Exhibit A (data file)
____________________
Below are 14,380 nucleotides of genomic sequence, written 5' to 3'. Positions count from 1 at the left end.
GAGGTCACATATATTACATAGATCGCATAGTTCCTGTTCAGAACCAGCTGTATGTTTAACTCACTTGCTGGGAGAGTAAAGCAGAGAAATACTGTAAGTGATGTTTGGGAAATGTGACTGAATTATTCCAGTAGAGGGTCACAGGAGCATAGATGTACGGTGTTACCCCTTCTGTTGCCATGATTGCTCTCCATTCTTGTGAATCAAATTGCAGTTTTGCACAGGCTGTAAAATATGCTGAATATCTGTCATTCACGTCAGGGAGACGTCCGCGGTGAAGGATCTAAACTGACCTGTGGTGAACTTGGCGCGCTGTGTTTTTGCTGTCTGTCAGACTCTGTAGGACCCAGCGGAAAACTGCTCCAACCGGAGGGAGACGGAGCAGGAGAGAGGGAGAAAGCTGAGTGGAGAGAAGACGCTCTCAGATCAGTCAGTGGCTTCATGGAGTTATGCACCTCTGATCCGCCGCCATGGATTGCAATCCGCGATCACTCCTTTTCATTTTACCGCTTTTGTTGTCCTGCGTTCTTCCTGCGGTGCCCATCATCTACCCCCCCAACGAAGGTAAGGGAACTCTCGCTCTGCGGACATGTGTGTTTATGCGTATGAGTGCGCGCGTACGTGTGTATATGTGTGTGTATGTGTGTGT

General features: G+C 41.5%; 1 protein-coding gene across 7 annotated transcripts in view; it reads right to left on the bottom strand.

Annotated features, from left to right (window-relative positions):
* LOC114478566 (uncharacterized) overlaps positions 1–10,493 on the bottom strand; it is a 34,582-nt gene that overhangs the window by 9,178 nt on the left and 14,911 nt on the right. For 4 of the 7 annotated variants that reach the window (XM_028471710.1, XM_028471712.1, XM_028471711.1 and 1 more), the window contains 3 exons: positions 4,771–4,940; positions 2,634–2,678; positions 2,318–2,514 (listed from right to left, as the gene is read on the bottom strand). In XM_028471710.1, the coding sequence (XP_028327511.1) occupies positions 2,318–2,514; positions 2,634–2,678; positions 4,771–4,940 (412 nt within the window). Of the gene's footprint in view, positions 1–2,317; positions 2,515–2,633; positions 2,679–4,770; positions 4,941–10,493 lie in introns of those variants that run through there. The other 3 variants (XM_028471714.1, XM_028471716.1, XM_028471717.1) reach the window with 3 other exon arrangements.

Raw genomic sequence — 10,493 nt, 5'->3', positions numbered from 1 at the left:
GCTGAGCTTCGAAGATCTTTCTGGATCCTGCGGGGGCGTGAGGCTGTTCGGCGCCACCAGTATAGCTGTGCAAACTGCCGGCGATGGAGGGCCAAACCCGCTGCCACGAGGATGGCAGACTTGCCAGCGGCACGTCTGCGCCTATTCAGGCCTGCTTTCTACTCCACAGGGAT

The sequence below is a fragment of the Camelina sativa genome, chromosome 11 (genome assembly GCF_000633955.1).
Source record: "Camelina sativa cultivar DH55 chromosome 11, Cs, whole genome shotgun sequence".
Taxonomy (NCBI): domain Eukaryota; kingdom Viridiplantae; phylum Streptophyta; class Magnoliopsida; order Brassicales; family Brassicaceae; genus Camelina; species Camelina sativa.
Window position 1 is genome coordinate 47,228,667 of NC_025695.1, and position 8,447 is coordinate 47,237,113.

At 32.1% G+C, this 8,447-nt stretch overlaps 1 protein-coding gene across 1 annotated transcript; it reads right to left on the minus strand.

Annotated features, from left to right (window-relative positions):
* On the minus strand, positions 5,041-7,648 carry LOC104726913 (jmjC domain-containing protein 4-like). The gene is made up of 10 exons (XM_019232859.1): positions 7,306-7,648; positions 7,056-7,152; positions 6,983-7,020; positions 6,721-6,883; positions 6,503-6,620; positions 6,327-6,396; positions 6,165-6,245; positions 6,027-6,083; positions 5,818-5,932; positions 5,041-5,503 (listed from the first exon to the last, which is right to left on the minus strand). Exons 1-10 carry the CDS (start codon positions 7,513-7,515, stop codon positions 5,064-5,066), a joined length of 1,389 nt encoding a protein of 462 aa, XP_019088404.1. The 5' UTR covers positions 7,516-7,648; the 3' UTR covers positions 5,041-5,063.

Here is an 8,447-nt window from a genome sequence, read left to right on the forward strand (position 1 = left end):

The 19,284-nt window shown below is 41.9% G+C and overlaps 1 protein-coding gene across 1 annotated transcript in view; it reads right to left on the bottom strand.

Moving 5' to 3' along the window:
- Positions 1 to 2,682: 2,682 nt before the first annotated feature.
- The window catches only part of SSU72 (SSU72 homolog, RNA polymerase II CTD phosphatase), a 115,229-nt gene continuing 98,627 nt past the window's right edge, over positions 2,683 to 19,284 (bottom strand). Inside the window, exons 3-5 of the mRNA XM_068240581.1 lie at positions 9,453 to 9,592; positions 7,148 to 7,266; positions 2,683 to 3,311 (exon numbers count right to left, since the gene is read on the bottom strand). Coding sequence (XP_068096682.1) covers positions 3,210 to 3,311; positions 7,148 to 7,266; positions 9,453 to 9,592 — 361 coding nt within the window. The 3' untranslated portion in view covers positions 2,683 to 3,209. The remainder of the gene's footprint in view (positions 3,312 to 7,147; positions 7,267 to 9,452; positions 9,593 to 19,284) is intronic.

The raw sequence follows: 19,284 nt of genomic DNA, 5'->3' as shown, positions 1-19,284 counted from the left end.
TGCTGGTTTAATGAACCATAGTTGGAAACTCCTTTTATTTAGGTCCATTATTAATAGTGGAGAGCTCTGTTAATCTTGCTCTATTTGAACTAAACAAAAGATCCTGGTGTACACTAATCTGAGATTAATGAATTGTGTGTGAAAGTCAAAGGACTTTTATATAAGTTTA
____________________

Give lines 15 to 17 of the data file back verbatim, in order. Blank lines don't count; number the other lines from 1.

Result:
Here is an 8,447-nt window from a genome sequence, read left to right on the forward strand (position 1 = left end):

The 19,284-nt window shown below is 41.9% G+C and overlaps 1 protein-coding gene across 1 annotated transcript in view; it reads right to left on the bottom strand.

Moving 5' to 3' along the window: